In all cases there should be borne in mind the distinction between the method of the invention itself and the method of operating a computing machine. The present invention relates both to methods in general, and also to steps; for operating a computer and for processing electrical or other physical signals to generate other desired physical signals.

The invention additionally provides programs, and methods of operation of the programs. A program is generally defined as a group of steps leading to a desired result, due to their nature and their sequence. A program made according to an embodiment of the invention is most advantageously implemented as a program for a computing machine, such as a general-purpose computer, a special purpose computer, a microprocessor, etc.

The invention also provides storage media that, individually or in combination with others, have stored thereon instructions of a program made according to the invention. A storage medium according to the invention is a computer-readable medium, such as a memory, and is read by the computing machine mentioned above.

The steps or instructions of a program made according to an embodiment of the invention requires physical manipulations of physical quantities. Usually, though not necessarily, these quantities may be transferred, combined, compared, and otherwise manipulated or processed according to the instructions, and they may also be stored in a computer-readable medium. These quantities include, for example electrical, magnetic, and electromagnetic signals, and also states of matter that can be queried by such signals. It is convenient at times, principally for reasons of common usage, to refer to these quantities as bits, data bits, samples, values, symbols, characters, images, terms, numbers, or the like. It should be borne in mind, however, that all of these and similar terms are associated with the appropriate physical quantities, and that these terms are merely convenient labels applied to these physical quantities, individually or in groups.

This detailed description is presented largely in terms of flowcharts, display images, algorithms, and symbolic representations of operations of data bits within at least one computer readable medium, such as a memory. An economy is achieved in the present document in that a single set of flowcharts is used to describe both methods of the invention, and programs according to the invention. Indeed, such descriptions and representations are the type of convenient labels used by those skilled in programming and/or the data processing arts to effectively convey the substance of their work to others skilled in the art. A person skilled in the art of programming may use these descriptions to readily generate specific instructions for implementing a program according to the present invention.

Often, for the sake of convenience only, it is preferred to implement and describe a program as various interconnected distinct software modules or features, individually and collectively also known as software and softwares. This is not necessary, however, and there may be cases where modules are equivalently aggregated into a single program with unclear boundaries. In any event, the software modules or features of the present invention may be implemented by themselves, or in combination with others. Even though it is said that the program may be stored in a computer-readable medium, it should be clear to a person skilled in the art that it need not be a single memory, or even a single machine. Various portions, modules or features of it may reside in separate memories, or even separate machines. The separate machines may be connected directly, or through a network, such as a local access network (LAN), or a global network, such as the Internet.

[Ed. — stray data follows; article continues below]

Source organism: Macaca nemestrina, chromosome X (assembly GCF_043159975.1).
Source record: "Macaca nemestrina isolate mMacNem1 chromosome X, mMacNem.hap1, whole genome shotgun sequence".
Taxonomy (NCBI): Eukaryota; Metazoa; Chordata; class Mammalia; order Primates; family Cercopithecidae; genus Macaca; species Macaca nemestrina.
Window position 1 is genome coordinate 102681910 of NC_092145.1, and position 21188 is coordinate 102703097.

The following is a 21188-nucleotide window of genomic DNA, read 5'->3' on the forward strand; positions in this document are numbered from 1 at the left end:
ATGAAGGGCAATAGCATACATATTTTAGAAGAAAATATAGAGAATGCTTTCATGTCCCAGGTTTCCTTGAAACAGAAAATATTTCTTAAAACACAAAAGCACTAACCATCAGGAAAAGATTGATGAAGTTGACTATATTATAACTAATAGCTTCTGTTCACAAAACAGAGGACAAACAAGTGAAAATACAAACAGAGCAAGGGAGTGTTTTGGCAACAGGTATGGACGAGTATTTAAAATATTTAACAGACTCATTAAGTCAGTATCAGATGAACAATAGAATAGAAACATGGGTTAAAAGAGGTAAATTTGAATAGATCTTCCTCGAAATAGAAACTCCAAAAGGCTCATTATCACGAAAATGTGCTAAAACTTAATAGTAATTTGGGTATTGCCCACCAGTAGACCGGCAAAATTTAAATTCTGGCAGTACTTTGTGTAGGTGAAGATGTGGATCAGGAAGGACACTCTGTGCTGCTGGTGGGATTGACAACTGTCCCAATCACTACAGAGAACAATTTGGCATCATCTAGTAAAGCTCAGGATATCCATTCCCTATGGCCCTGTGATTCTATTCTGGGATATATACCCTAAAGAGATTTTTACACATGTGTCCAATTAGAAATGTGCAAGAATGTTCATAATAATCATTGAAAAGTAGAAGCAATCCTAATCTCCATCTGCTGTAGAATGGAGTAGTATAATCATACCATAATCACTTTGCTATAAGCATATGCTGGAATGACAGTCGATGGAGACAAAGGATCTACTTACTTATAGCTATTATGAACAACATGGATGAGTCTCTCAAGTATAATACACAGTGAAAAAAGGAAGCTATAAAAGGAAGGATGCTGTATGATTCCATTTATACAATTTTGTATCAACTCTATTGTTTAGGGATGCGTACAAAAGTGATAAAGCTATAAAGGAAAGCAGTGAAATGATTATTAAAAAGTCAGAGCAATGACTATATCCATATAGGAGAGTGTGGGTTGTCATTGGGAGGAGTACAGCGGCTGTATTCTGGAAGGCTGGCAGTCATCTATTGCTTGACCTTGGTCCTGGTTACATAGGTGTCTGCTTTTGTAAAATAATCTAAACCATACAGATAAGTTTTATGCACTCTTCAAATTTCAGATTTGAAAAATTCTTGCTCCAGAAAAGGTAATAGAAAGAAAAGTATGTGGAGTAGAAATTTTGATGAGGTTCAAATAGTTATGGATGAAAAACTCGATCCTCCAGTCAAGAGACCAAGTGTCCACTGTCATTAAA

It will be appreciated that some of these methods may include software steps which may be performed by different modules of an overall parts of a software architecture. For example, data forwarding in a router may be performed in a data plane, which consults a local routing table. Collection of performance data may also be performed in a data plane. The performance data may be processed in a control plane, which accordingly may update the local routing table, in addition to neighboring ones. A person skilled in the art will discern which step is best performed in which plane.

In the present case, methods of the invention are implemented by machine operations. In other words, embodiments of programs of the invention are made such that they perform methods of the invention that are described in this document. These may be optionally performed in conjunction with one or more human operators performing some, but not all of them. As per the above, the users need not be collocated with each other, but each only with a machine that houses a portion of the program. Alternately, some of these machines may operate automatically, without users and/or independently from each other.

Methods of the invention are now described. It will be appreciated that some of these methods may include software steps which may be performed by different modules of an overall parts of a software architecture. For example, data forwarding in a network switch (such as a router or a bridge) may be performed in a data plane, which consults a local routing table. Collection of performance data may also be performed in a data plane. The performance data may be processed, and accordingly used in a control plane to update the local routing table, in addition to neighboring ones. A person skilled in the art will discern which step is best performed in which plane.